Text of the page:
PROOF That Hp “Willfully and Maliciously ” Monitors Ink Distributors

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PROOF That Hp “Willfully and Maliciously ” Monitors Ink Distributors

 news 2015-03-30 at 12:51:22 pm Views: 485
  • #42245

    PROOF That Hp “Willfully and Maliciously ” Monitors Ink Distributors
    PROOF That Hp “Willfully and Maliciously ” Monitors Distributors of Its Printer Ink Cartridges
    Columbus company’s jury verdict against HP upheld, raised to $8M
    BY Carrie Ghose

    A Delaware state judge has upheld a $6.5 million jury verdict a Columbus company won against Hewlett-Packard Co. for misappropriation of trade secrets and defamation, and awarded an estimated $1.5 million in legal fees and costs on top of that.

    Professional Investigating and Consulting Agency Inc. – itself in the business of protecting the intellectual property of major brands – won the trial in October against its former client HP. I wrote about how the dispute had nonetheless cost the company and founder Vincent Volpi.

    New Castle County Superior Court Judge Mary Johnston in an opinion issued Monday denied HP’s motions for a new trial and to reduce the jury award. (HP is based in California but incorporated in Delaware.)

    The jury on Oct. 27 awarded PICA $1 million for a finding that HP “willfully and maliciously misappropriated” PICA’s plan for a program to surreptitiously monitor distributors of its printer ink for counterfeit and fraud. It awarded $5.5 million in “humiliation damages” for defamatory statements at a trade conference.

    “The court finds that the jury’s verdict is reasonable and consistent with the evidence,” her ruling said. “The jury’s damages awards are not so grossly disproportionate to the injuries suffered that they shock the court’s conscience and sense of justice.”

    The judge did not award another $2 million in exemplary damages – an option made possible by the “willful and malicious” finding – but said that was only because of the defamation award.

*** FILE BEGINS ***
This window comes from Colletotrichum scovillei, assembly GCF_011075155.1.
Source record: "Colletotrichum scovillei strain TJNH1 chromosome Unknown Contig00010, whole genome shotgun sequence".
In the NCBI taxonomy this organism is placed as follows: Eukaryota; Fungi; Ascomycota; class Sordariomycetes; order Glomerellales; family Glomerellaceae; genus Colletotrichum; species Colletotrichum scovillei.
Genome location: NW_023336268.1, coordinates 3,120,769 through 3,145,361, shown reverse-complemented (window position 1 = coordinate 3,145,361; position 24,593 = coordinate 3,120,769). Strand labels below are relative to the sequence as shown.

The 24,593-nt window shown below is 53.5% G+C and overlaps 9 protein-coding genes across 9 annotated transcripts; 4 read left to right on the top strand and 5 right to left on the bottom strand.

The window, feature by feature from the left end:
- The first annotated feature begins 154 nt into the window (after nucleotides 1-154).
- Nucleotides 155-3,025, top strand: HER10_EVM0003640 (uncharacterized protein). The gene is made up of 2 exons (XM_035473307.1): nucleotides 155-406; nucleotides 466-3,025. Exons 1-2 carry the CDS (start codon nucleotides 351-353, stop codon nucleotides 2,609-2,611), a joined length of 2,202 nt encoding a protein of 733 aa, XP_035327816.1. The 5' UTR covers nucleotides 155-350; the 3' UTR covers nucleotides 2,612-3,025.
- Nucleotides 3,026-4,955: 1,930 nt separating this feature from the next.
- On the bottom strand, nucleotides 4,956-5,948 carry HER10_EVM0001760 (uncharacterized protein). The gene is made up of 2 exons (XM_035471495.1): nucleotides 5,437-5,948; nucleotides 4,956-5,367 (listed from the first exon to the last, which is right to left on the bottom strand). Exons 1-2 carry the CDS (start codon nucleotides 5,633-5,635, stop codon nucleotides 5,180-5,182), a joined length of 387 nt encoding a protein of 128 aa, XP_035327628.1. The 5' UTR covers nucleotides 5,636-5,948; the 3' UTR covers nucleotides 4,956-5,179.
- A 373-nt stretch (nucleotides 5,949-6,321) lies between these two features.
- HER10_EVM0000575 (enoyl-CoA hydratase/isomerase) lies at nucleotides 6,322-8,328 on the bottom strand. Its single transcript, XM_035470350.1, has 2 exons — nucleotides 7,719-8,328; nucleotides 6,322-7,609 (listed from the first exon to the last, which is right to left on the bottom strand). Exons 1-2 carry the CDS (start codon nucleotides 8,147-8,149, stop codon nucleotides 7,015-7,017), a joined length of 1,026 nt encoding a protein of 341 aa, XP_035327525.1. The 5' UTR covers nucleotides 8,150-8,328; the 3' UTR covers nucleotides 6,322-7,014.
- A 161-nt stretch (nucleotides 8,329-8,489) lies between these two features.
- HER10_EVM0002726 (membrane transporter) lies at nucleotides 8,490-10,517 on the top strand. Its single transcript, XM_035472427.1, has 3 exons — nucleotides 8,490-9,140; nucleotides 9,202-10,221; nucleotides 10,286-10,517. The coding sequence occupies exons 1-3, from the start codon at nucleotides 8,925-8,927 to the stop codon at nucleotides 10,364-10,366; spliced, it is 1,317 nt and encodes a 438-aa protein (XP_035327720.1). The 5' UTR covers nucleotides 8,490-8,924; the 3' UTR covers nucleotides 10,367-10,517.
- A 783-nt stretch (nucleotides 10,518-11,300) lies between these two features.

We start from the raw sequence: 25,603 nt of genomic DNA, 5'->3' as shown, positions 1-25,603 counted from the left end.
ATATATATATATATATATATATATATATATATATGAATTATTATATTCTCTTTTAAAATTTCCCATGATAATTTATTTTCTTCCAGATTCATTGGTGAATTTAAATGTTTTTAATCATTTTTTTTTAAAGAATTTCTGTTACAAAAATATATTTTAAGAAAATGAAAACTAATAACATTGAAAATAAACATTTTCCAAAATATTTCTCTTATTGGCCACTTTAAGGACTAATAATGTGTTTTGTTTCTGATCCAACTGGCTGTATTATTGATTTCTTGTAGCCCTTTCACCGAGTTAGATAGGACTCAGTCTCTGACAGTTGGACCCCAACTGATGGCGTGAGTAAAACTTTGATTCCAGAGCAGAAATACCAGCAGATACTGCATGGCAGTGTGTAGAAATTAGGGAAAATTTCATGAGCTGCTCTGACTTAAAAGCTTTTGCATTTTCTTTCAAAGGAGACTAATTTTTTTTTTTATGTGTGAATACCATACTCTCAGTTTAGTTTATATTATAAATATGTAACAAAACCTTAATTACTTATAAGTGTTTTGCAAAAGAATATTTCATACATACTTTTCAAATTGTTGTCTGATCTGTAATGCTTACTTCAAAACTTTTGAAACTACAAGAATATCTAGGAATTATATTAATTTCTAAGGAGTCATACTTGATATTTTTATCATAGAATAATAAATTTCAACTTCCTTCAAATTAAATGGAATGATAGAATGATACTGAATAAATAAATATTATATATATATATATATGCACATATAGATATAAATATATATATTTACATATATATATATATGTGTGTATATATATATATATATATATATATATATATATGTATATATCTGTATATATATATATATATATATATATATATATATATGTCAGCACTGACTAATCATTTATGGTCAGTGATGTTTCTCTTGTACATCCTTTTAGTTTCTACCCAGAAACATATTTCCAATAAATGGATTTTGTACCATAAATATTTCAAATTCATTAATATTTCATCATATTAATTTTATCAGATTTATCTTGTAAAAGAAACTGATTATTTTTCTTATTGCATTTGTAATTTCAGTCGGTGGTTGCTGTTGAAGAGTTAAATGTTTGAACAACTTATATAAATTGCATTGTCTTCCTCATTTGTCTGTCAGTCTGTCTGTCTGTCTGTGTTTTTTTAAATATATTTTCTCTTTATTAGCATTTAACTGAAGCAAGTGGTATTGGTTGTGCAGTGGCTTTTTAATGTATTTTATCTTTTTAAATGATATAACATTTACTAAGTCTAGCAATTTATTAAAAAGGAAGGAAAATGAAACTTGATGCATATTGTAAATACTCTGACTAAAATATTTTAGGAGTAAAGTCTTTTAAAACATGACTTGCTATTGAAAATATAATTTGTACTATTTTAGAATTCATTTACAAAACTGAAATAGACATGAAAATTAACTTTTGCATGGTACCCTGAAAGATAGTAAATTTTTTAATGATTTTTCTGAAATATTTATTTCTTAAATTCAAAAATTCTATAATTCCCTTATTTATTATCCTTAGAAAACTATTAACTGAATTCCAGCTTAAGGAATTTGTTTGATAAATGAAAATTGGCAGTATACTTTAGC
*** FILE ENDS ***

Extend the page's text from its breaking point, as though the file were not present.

“If the trade secret claim were the only amount awarded to PICA, the court would grant exemplary damages,” she wrote.

    An HP spokeswoman told me the company intends to appeal to the Delaware Supreme Court. The $111 billion company had argued to Johnston that “the notion that PICA was ‘humiliated’ in an amount 35 times its net income over a five-year period defies comprehension.”

    The court said public criticism of PICA’s performance was not pure opinion, which would be protected as free speech, but factual assertions the jury determined were largely false. The judge also considered “relatively insular nature of the brand protection industry in Latin America” and the effect HP’s statements would have on PICA’s customers who heard them.

    The judge awarded 75 percent of PICA’s attorney fees and legal costs such as paying expert witnesses, plus additional compensation for last-minute depositions and motions because HP had withheld certain documents until 12 days before the trial. In the trade secret claim, the judge also awarded interest on PICA’s $300,000 lost profit from 2010 to 2013.

    PICA’s attorney, Christopher Lee, told me via email that based on bills submitted to the court, that increases the total award to nearly $8 million, with $1,100 in interest accruing daily.